Renowned for his hugely successful picture books, AOI Patron Raymond Briggs who died on 9th August, embraced warmth and relationships in his works, but also loss and death, avoiding sentimentality, and he never denied being a fairly curmudgeonly person.
Born in London in 1934, Raymond Briggs studied at Wimbledon School of Art and the Slade School of Art. He initially worked in advertising, but began to win acclaim as a children’s book illustrator as well as teaching illustration at Brighton College of Art.
Winning the Kate Greenaway medal in 1966 for The Mother Goose Treasury, brought him to the book buying public’s attention. Since then he wrote and illustrated many innovative and successful books in his distinctive pencil crayon and gouache style, including Father Christmas (1973), the infamous Fungus the Bogeyman (1977), and the wordless The Snowman (1978). He became an AOI Patron in 1995.
Each title was very different form the previous one. The Snowman followed Fungus the Bogeyman, “It was done as a reaction,” he said “I’d been two years immersed in all this slime and muck and wanted to do something different. Something lighter and quicker, less laborious, no words, just for the sake of a change.”
His long-time editor, Julia MacRae, recalled that she was overwhelmed with emotion when Briggs first showed her The Snowman artwork. “He didn’t like to be in the room when I was looking at his work, he’d go outside. He came back in and he found me in floods of tears and said, ‘You don’t like it?’ and I said, ‘Raymond, they’re just tears of pure joy because it’s just so beautiful’.”
Many of his books were translated into different languages and adapted into films, plays and TV cartoons, with The Snowman – even though it does not reference the season and was intended to introduce children to the concept of mortality – becoming a staple of Christmas television, broadcast every year since 1984. “The idea was clean, nice and silent. I don’t have happy endings,” Briggs told Radio Times. “I create what seems natural and inevitable. The snowman melts, my parents died, animals die, flowers die. Everything does. There’s nothing particularly gloomy about it. It’s a fact of life.”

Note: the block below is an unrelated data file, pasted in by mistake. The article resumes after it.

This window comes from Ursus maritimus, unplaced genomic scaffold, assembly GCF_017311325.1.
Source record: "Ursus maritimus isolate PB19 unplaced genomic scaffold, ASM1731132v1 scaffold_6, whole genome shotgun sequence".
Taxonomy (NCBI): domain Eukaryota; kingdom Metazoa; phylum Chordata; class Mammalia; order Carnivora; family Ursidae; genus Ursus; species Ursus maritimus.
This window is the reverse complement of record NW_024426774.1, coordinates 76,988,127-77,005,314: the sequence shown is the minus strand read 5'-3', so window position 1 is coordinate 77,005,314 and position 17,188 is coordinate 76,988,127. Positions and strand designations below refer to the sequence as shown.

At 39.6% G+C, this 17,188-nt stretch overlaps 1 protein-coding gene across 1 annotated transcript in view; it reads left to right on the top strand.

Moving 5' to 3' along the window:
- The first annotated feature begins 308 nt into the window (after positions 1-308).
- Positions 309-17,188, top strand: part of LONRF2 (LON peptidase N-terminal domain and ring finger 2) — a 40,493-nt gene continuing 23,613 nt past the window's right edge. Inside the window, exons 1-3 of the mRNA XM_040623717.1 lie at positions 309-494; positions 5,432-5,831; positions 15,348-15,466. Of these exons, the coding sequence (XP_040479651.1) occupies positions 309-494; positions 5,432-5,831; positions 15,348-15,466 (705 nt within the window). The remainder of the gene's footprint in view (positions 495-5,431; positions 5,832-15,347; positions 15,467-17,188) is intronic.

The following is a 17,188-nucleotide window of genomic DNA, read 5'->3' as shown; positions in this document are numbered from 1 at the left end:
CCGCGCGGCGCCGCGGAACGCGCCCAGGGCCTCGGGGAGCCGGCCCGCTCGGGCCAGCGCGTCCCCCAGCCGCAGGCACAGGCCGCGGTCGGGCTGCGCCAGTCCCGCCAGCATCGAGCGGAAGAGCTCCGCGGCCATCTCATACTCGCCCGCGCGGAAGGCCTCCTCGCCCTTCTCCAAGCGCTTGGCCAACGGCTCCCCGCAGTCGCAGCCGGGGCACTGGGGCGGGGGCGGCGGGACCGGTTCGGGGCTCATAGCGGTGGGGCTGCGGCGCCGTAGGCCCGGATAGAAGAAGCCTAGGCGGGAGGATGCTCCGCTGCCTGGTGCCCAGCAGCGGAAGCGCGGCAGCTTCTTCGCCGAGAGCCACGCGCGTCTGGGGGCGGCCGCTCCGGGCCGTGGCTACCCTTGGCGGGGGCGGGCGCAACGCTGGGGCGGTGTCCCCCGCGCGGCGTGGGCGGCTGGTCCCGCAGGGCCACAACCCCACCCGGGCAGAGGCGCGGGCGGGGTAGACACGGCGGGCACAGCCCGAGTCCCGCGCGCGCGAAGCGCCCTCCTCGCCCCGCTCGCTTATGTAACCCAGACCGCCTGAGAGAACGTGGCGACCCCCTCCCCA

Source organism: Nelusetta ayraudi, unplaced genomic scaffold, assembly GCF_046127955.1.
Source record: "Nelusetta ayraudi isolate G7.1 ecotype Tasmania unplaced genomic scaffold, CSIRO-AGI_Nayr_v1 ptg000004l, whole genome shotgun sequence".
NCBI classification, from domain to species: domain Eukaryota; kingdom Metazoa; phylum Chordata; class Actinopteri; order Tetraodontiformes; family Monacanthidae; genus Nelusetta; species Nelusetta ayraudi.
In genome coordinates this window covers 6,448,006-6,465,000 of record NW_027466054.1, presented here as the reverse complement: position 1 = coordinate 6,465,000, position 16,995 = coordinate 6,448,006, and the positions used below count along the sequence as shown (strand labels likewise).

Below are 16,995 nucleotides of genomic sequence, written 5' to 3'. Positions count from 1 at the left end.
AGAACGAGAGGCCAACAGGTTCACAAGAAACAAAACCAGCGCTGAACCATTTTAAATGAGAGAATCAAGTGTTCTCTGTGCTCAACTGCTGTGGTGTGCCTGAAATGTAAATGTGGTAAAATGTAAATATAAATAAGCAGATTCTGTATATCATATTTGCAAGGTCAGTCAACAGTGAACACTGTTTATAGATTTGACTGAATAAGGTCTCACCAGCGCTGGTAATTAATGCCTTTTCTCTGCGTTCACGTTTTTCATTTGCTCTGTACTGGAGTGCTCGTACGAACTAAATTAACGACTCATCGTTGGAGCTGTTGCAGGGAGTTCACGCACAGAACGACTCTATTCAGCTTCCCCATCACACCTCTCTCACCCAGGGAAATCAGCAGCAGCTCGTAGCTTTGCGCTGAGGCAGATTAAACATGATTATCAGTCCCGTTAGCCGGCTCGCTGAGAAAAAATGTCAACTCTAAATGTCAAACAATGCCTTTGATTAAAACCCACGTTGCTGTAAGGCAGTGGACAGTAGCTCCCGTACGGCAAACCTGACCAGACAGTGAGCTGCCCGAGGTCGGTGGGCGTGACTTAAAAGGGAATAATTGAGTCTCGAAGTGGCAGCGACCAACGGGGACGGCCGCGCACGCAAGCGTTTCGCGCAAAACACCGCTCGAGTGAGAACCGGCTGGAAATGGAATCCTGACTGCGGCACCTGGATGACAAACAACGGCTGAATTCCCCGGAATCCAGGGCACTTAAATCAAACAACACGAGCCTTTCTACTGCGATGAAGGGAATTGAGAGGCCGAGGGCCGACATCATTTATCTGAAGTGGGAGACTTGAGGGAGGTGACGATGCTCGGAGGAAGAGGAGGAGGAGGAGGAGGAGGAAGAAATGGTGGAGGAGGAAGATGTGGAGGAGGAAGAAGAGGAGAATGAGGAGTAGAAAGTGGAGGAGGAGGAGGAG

In 1998, Ethel & Ernest, ostensibly a biography of his parents’ seemingly ordinary lives, was published - telling the story of how his milkman father met his mother, a lady’s maid, and their subsequent lives, living in the same house for forty-one years, bemused by their son’s decision to go to art school. Close elements of Briggs’ own life, including the schizophrenia of a girlfriend, makes the work also autobiographical, and he told the BBC that depicting his mother’s death in hospital was hard to draw. “I kept doing those in bits and coming back to them because it was a bit upsetting to do. I’d do about half an hour and then come back the next day and do a bit more. But it was grim her [Briggs’ mother] being on that trolley at St Thomas’ hospital.”
Ethel & Ernest was adapted into an animated film released in 2016, of which The Independent said ‘in its own understated way, the film is deeply moving.’
Raymond Briggs wrote books aimed adults also: When the Wind Blows (1982), a dark satire on nuclear war, which was adapted for a play and a film, and The Tin Pot Foreign General and The Old Iron Woman (1984), an attack on the Falklands war. In 2019 Time for Lights Out, an autobiographical meditation on ageing and death was published by Jonathan Cape (below).
In a 2018 BBC documentary Briggs revealed that although living in his partner’s house, every day he drove to his old house and collects the two bottles of milk which are delivered there. “I pick up the milk. Got to support the milk trade because my dad was a milkman.” Unsentimental to the last.